County weighs suit against Merrill Lynch after loss on $21M investment

Baltimore County is considering a lawsuit against Merrill Lynch in hopes of recovering millions lost in a bad investment five years ago.

County Council members met in a closed briefing with County Attorney Mike Field, members of County Executive Kevin Kamenetz’s administration and the county auditor’s office on Monday to discuss the matter. County Council Chairwoman Vicki Almond said it dealt with a $21 million investment made in 2007.

Almond, a Reisterstown Democrat, said she believed all of the money was lost, though others who attended the meeting said the county lost most, but not all, of its investment.

Merrill Lynch spokesman Bill Halldin declined to comment.

The Kamenetz administration had asked the council to approve a contract for outside legal services Monday night, but Almond said members had many concerns and wanted to wait until next Tuesday’s meeting.

“We felt that it needed to be discussed openly at a work session before it was voted on,” Almond said.

Kamenetz chief of staff Don Mohler declined to comment on the briefing, saying it was confidential.

“At the appropriate time, it’ll be part of a public discussion,” he said.

Council members who attended the meeting said they could not comment in detail.

“It was confidential material that was discussed, but as with all things, the County Council will always be looking out for the taxpayers of Baltimore County,” said Councilman David Marks, a Perry Hall Republican.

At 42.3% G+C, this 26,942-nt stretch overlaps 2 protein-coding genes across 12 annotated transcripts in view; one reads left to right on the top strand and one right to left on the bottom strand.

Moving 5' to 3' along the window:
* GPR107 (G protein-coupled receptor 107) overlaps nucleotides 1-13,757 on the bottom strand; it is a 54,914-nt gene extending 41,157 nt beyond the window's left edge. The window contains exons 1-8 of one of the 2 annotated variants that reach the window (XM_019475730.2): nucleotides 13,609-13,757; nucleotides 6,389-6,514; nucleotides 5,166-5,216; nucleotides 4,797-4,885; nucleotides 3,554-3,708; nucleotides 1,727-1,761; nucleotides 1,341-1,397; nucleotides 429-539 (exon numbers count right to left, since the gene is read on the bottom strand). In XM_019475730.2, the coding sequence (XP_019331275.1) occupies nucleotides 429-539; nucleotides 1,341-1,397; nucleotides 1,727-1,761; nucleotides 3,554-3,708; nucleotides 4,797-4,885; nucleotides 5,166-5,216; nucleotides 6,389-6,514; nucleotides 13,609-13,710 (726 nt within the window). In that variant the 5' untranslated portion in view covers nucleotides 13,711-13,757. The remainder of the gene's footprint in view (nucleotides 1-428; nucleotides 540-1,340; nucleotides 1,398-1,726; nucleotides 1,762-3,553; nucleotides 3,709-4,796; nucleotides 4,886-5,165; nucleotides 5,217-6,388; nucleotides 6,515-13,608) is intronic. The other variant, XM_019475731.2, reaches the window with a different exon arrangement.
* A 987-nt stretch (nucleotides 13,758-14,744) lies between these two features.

According to people who attended the meeting, the county was approached by a law firm that has sued Merrill Lynch on behalf of other municipalities, including King County, Wash. Those people did not have the name of the firm; several attorneys from different firms are listed In court documents from the Washington case.

That county sued the firm in July 2010. The lawsuit, which is pending in federal court, claimed that Merrill Lynch sold debt securities to King County that it marketed as “safe, conservative and liquid money market investments,” but that the investments were tied to subprime mortgages and turned out to be “illiquid junk.”

That lawsuit described the case as “another example of what happens when a giant Wall Street bank chooses to elevate its thirst for profits above all else — over its duties to its clients and over its obligations to tell the truth.”

In a response filed in court, Merrill Lynch denied wrongdoing and called the complaint “a selective recitation of alleged historical facts and speculation, much of which is both irrelevant and inflammatory in tone and content.”

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